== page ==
AFTER months of resistance, the Bank of America is to turn over documents showing legal advice it received on its purchase of Merrill Lynch to the office of the New York attorney general, it was reported today.
According to a person familiar with the matter, BofA’s board decided on Friday that it would waive its lawyer-client privilege and hand over the papers.
New York attorney general Andrew Cuomo’s office is investigating whether BofA misled shareholders about 3.6 billion dollars (£2.3bn) in bonuses paid to Merrill employees and the investment bank’s mortgage lending losses, as well as whether BofA failed to tell shareholders that it considered backing out of the deal before it closed on January 1.
The attorney general’s office and a US district judge who is overseeing a separate Securities and Exchange Commission case have questioned whether the bank knowingly hid details about the acquisition from shareholders ahead of a vote to approve the deal.
Up to now the bank had refused to provide details on legal advice it received on its disclosures to shareholders.
But in a letter to Mr Cuomo obtained by The Associated Press, Bank of America said that following a "very constructive" meeting on October 6 between the bank and the attorney general’s office, it "reconsidered its position" with regard to waiving privilege "in the hope of furthering a resolution".
A spokesman for Charlotte, North Carolina-based BofA could not immediately be reached for comment.
Bank of America agreed to acquire Merrill Lynch in a hastily-arranged deal in September 2008, at the height of the financial crisis, just as Lehman Brothers was preparing to file for bankruptcy.
When it asked shareholders to approve the takeover, Bank of America said Merrill would not pay year-end bonuses without its consent. But in August, the SEC said in court papers that BofA had already authorised Merrill to pay up to 5.8 billion dollars (£3.7bn) in bonuses and did not share that information with shareholders.
Merrill paid employees 3.6 billion dollars in bonuses for 2008, a year in which it lost 27.6 billion (£17.5bn), a record for the firm. Those losses hurt Bank of America, one of the largest recipients of US government bail-out funds.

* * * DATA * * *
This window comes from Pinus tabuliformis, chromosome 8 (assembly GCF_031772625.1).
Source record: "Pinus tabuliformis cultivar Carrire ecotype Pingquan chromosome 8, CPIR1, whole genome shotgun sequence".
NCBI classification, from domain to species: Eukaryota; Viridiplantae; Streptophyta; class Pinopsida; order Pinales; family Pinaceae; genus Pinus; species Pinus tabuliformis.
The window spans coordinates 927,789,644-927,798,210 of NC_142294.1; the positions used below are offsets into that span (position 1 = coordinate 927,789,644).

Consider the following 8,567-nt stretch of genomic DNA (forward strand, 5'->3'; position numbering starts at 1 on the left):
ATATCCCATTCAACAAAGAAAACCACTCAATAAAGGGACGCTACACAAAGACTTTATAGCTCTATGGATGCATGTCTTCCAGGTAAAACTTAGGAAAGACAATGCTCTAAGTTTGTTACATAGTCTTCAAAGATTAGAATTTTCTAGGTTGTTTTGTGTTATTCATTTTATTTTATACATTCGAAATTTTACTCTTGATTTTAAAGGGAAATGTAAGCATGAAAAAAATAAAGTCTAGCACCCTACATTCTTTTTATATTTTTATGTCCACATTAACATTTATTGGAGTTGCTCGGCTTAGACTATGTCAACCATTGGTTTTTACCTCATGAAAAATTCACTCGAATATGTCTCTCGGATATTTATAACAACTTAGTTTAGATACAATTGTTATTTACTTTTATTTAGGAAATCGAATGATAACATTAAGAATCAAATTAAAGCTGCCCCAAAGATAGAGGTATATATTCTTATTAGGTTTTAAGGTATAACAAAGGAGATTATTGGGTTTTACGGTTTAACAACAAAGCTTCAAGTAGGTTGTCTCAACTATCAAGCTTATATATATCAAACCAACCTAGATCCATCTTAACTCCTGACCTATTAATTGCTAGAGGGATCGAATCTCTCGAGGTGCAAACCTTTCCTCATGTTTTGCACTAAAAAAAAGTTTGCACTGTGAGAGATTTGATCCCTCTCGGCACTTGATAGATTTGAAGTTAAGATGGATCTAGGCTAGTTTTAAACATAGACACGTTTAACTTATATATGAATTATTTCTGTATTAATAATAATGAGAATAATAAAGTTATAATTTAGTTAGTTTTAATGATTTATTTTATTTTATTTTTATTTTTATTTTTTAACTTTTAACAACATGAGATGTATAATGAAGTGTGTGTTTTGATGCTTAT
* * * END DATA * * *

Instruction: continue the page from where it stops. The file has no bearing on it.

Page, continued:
The bank received 45 billion dollars (£28.5bn) in government aid, including 20 billion (£12.7bn) to help offset Merrill’s losses.
US District Judge Jed Rakoff last month rejected a 33 million-dollar (£21m) settlement between the SEC and Bank of America, saying the SEC’s accusations of inadequate disclosure by the bank over the bonuses must go to trial.
The SEC has said it was impossible to establish whether Bank of America executives knowingly broke securities laws because the terms of the bank’s takeover of Merrill - including the bonus payments - were laid out in documents prepared by outside lawyers for the two companies.
The lawyers were mainly responsible for drafting the Bank of America disclosure filings. Bank of America has maintained that its disclosures to shareholders complied with securities laws.
Company executives involved in the legal correspondence include Bank of America’s general counsel Timothy Mayopoulos, who left BofA in December 2008, shortly before the Merrill deal closed. Brian Moynihan, the bank’s former president of global corporate and investment banking, took over the role. He is also head of the company’s largest division, consumer and small business banking.
In its letter to the attorney general’s office, Bank of America said it would waive privilege with respect to communications about what bonus-related disclosures would be made in, or omitted from, the joint proxy statement issued by BofA and Merrill Lynch on November 3, 2008, in connection with their merger.
It will also waive privilege regarding BofA’s consideration about whether to back out of the deal under a material adverse change clause, and the disclosure or non-disclosure of Merrill’s 2008 fourth-quarter financial performance and potential goodwill impairment charges before the acquisition’s January 1 closing.
BofA said in the letter that it would also waive privilege over its communications with the Federal Reserve Board, the Treasury Department and other government officials regarding federal aid in connection with the Merrill Lynch takeover.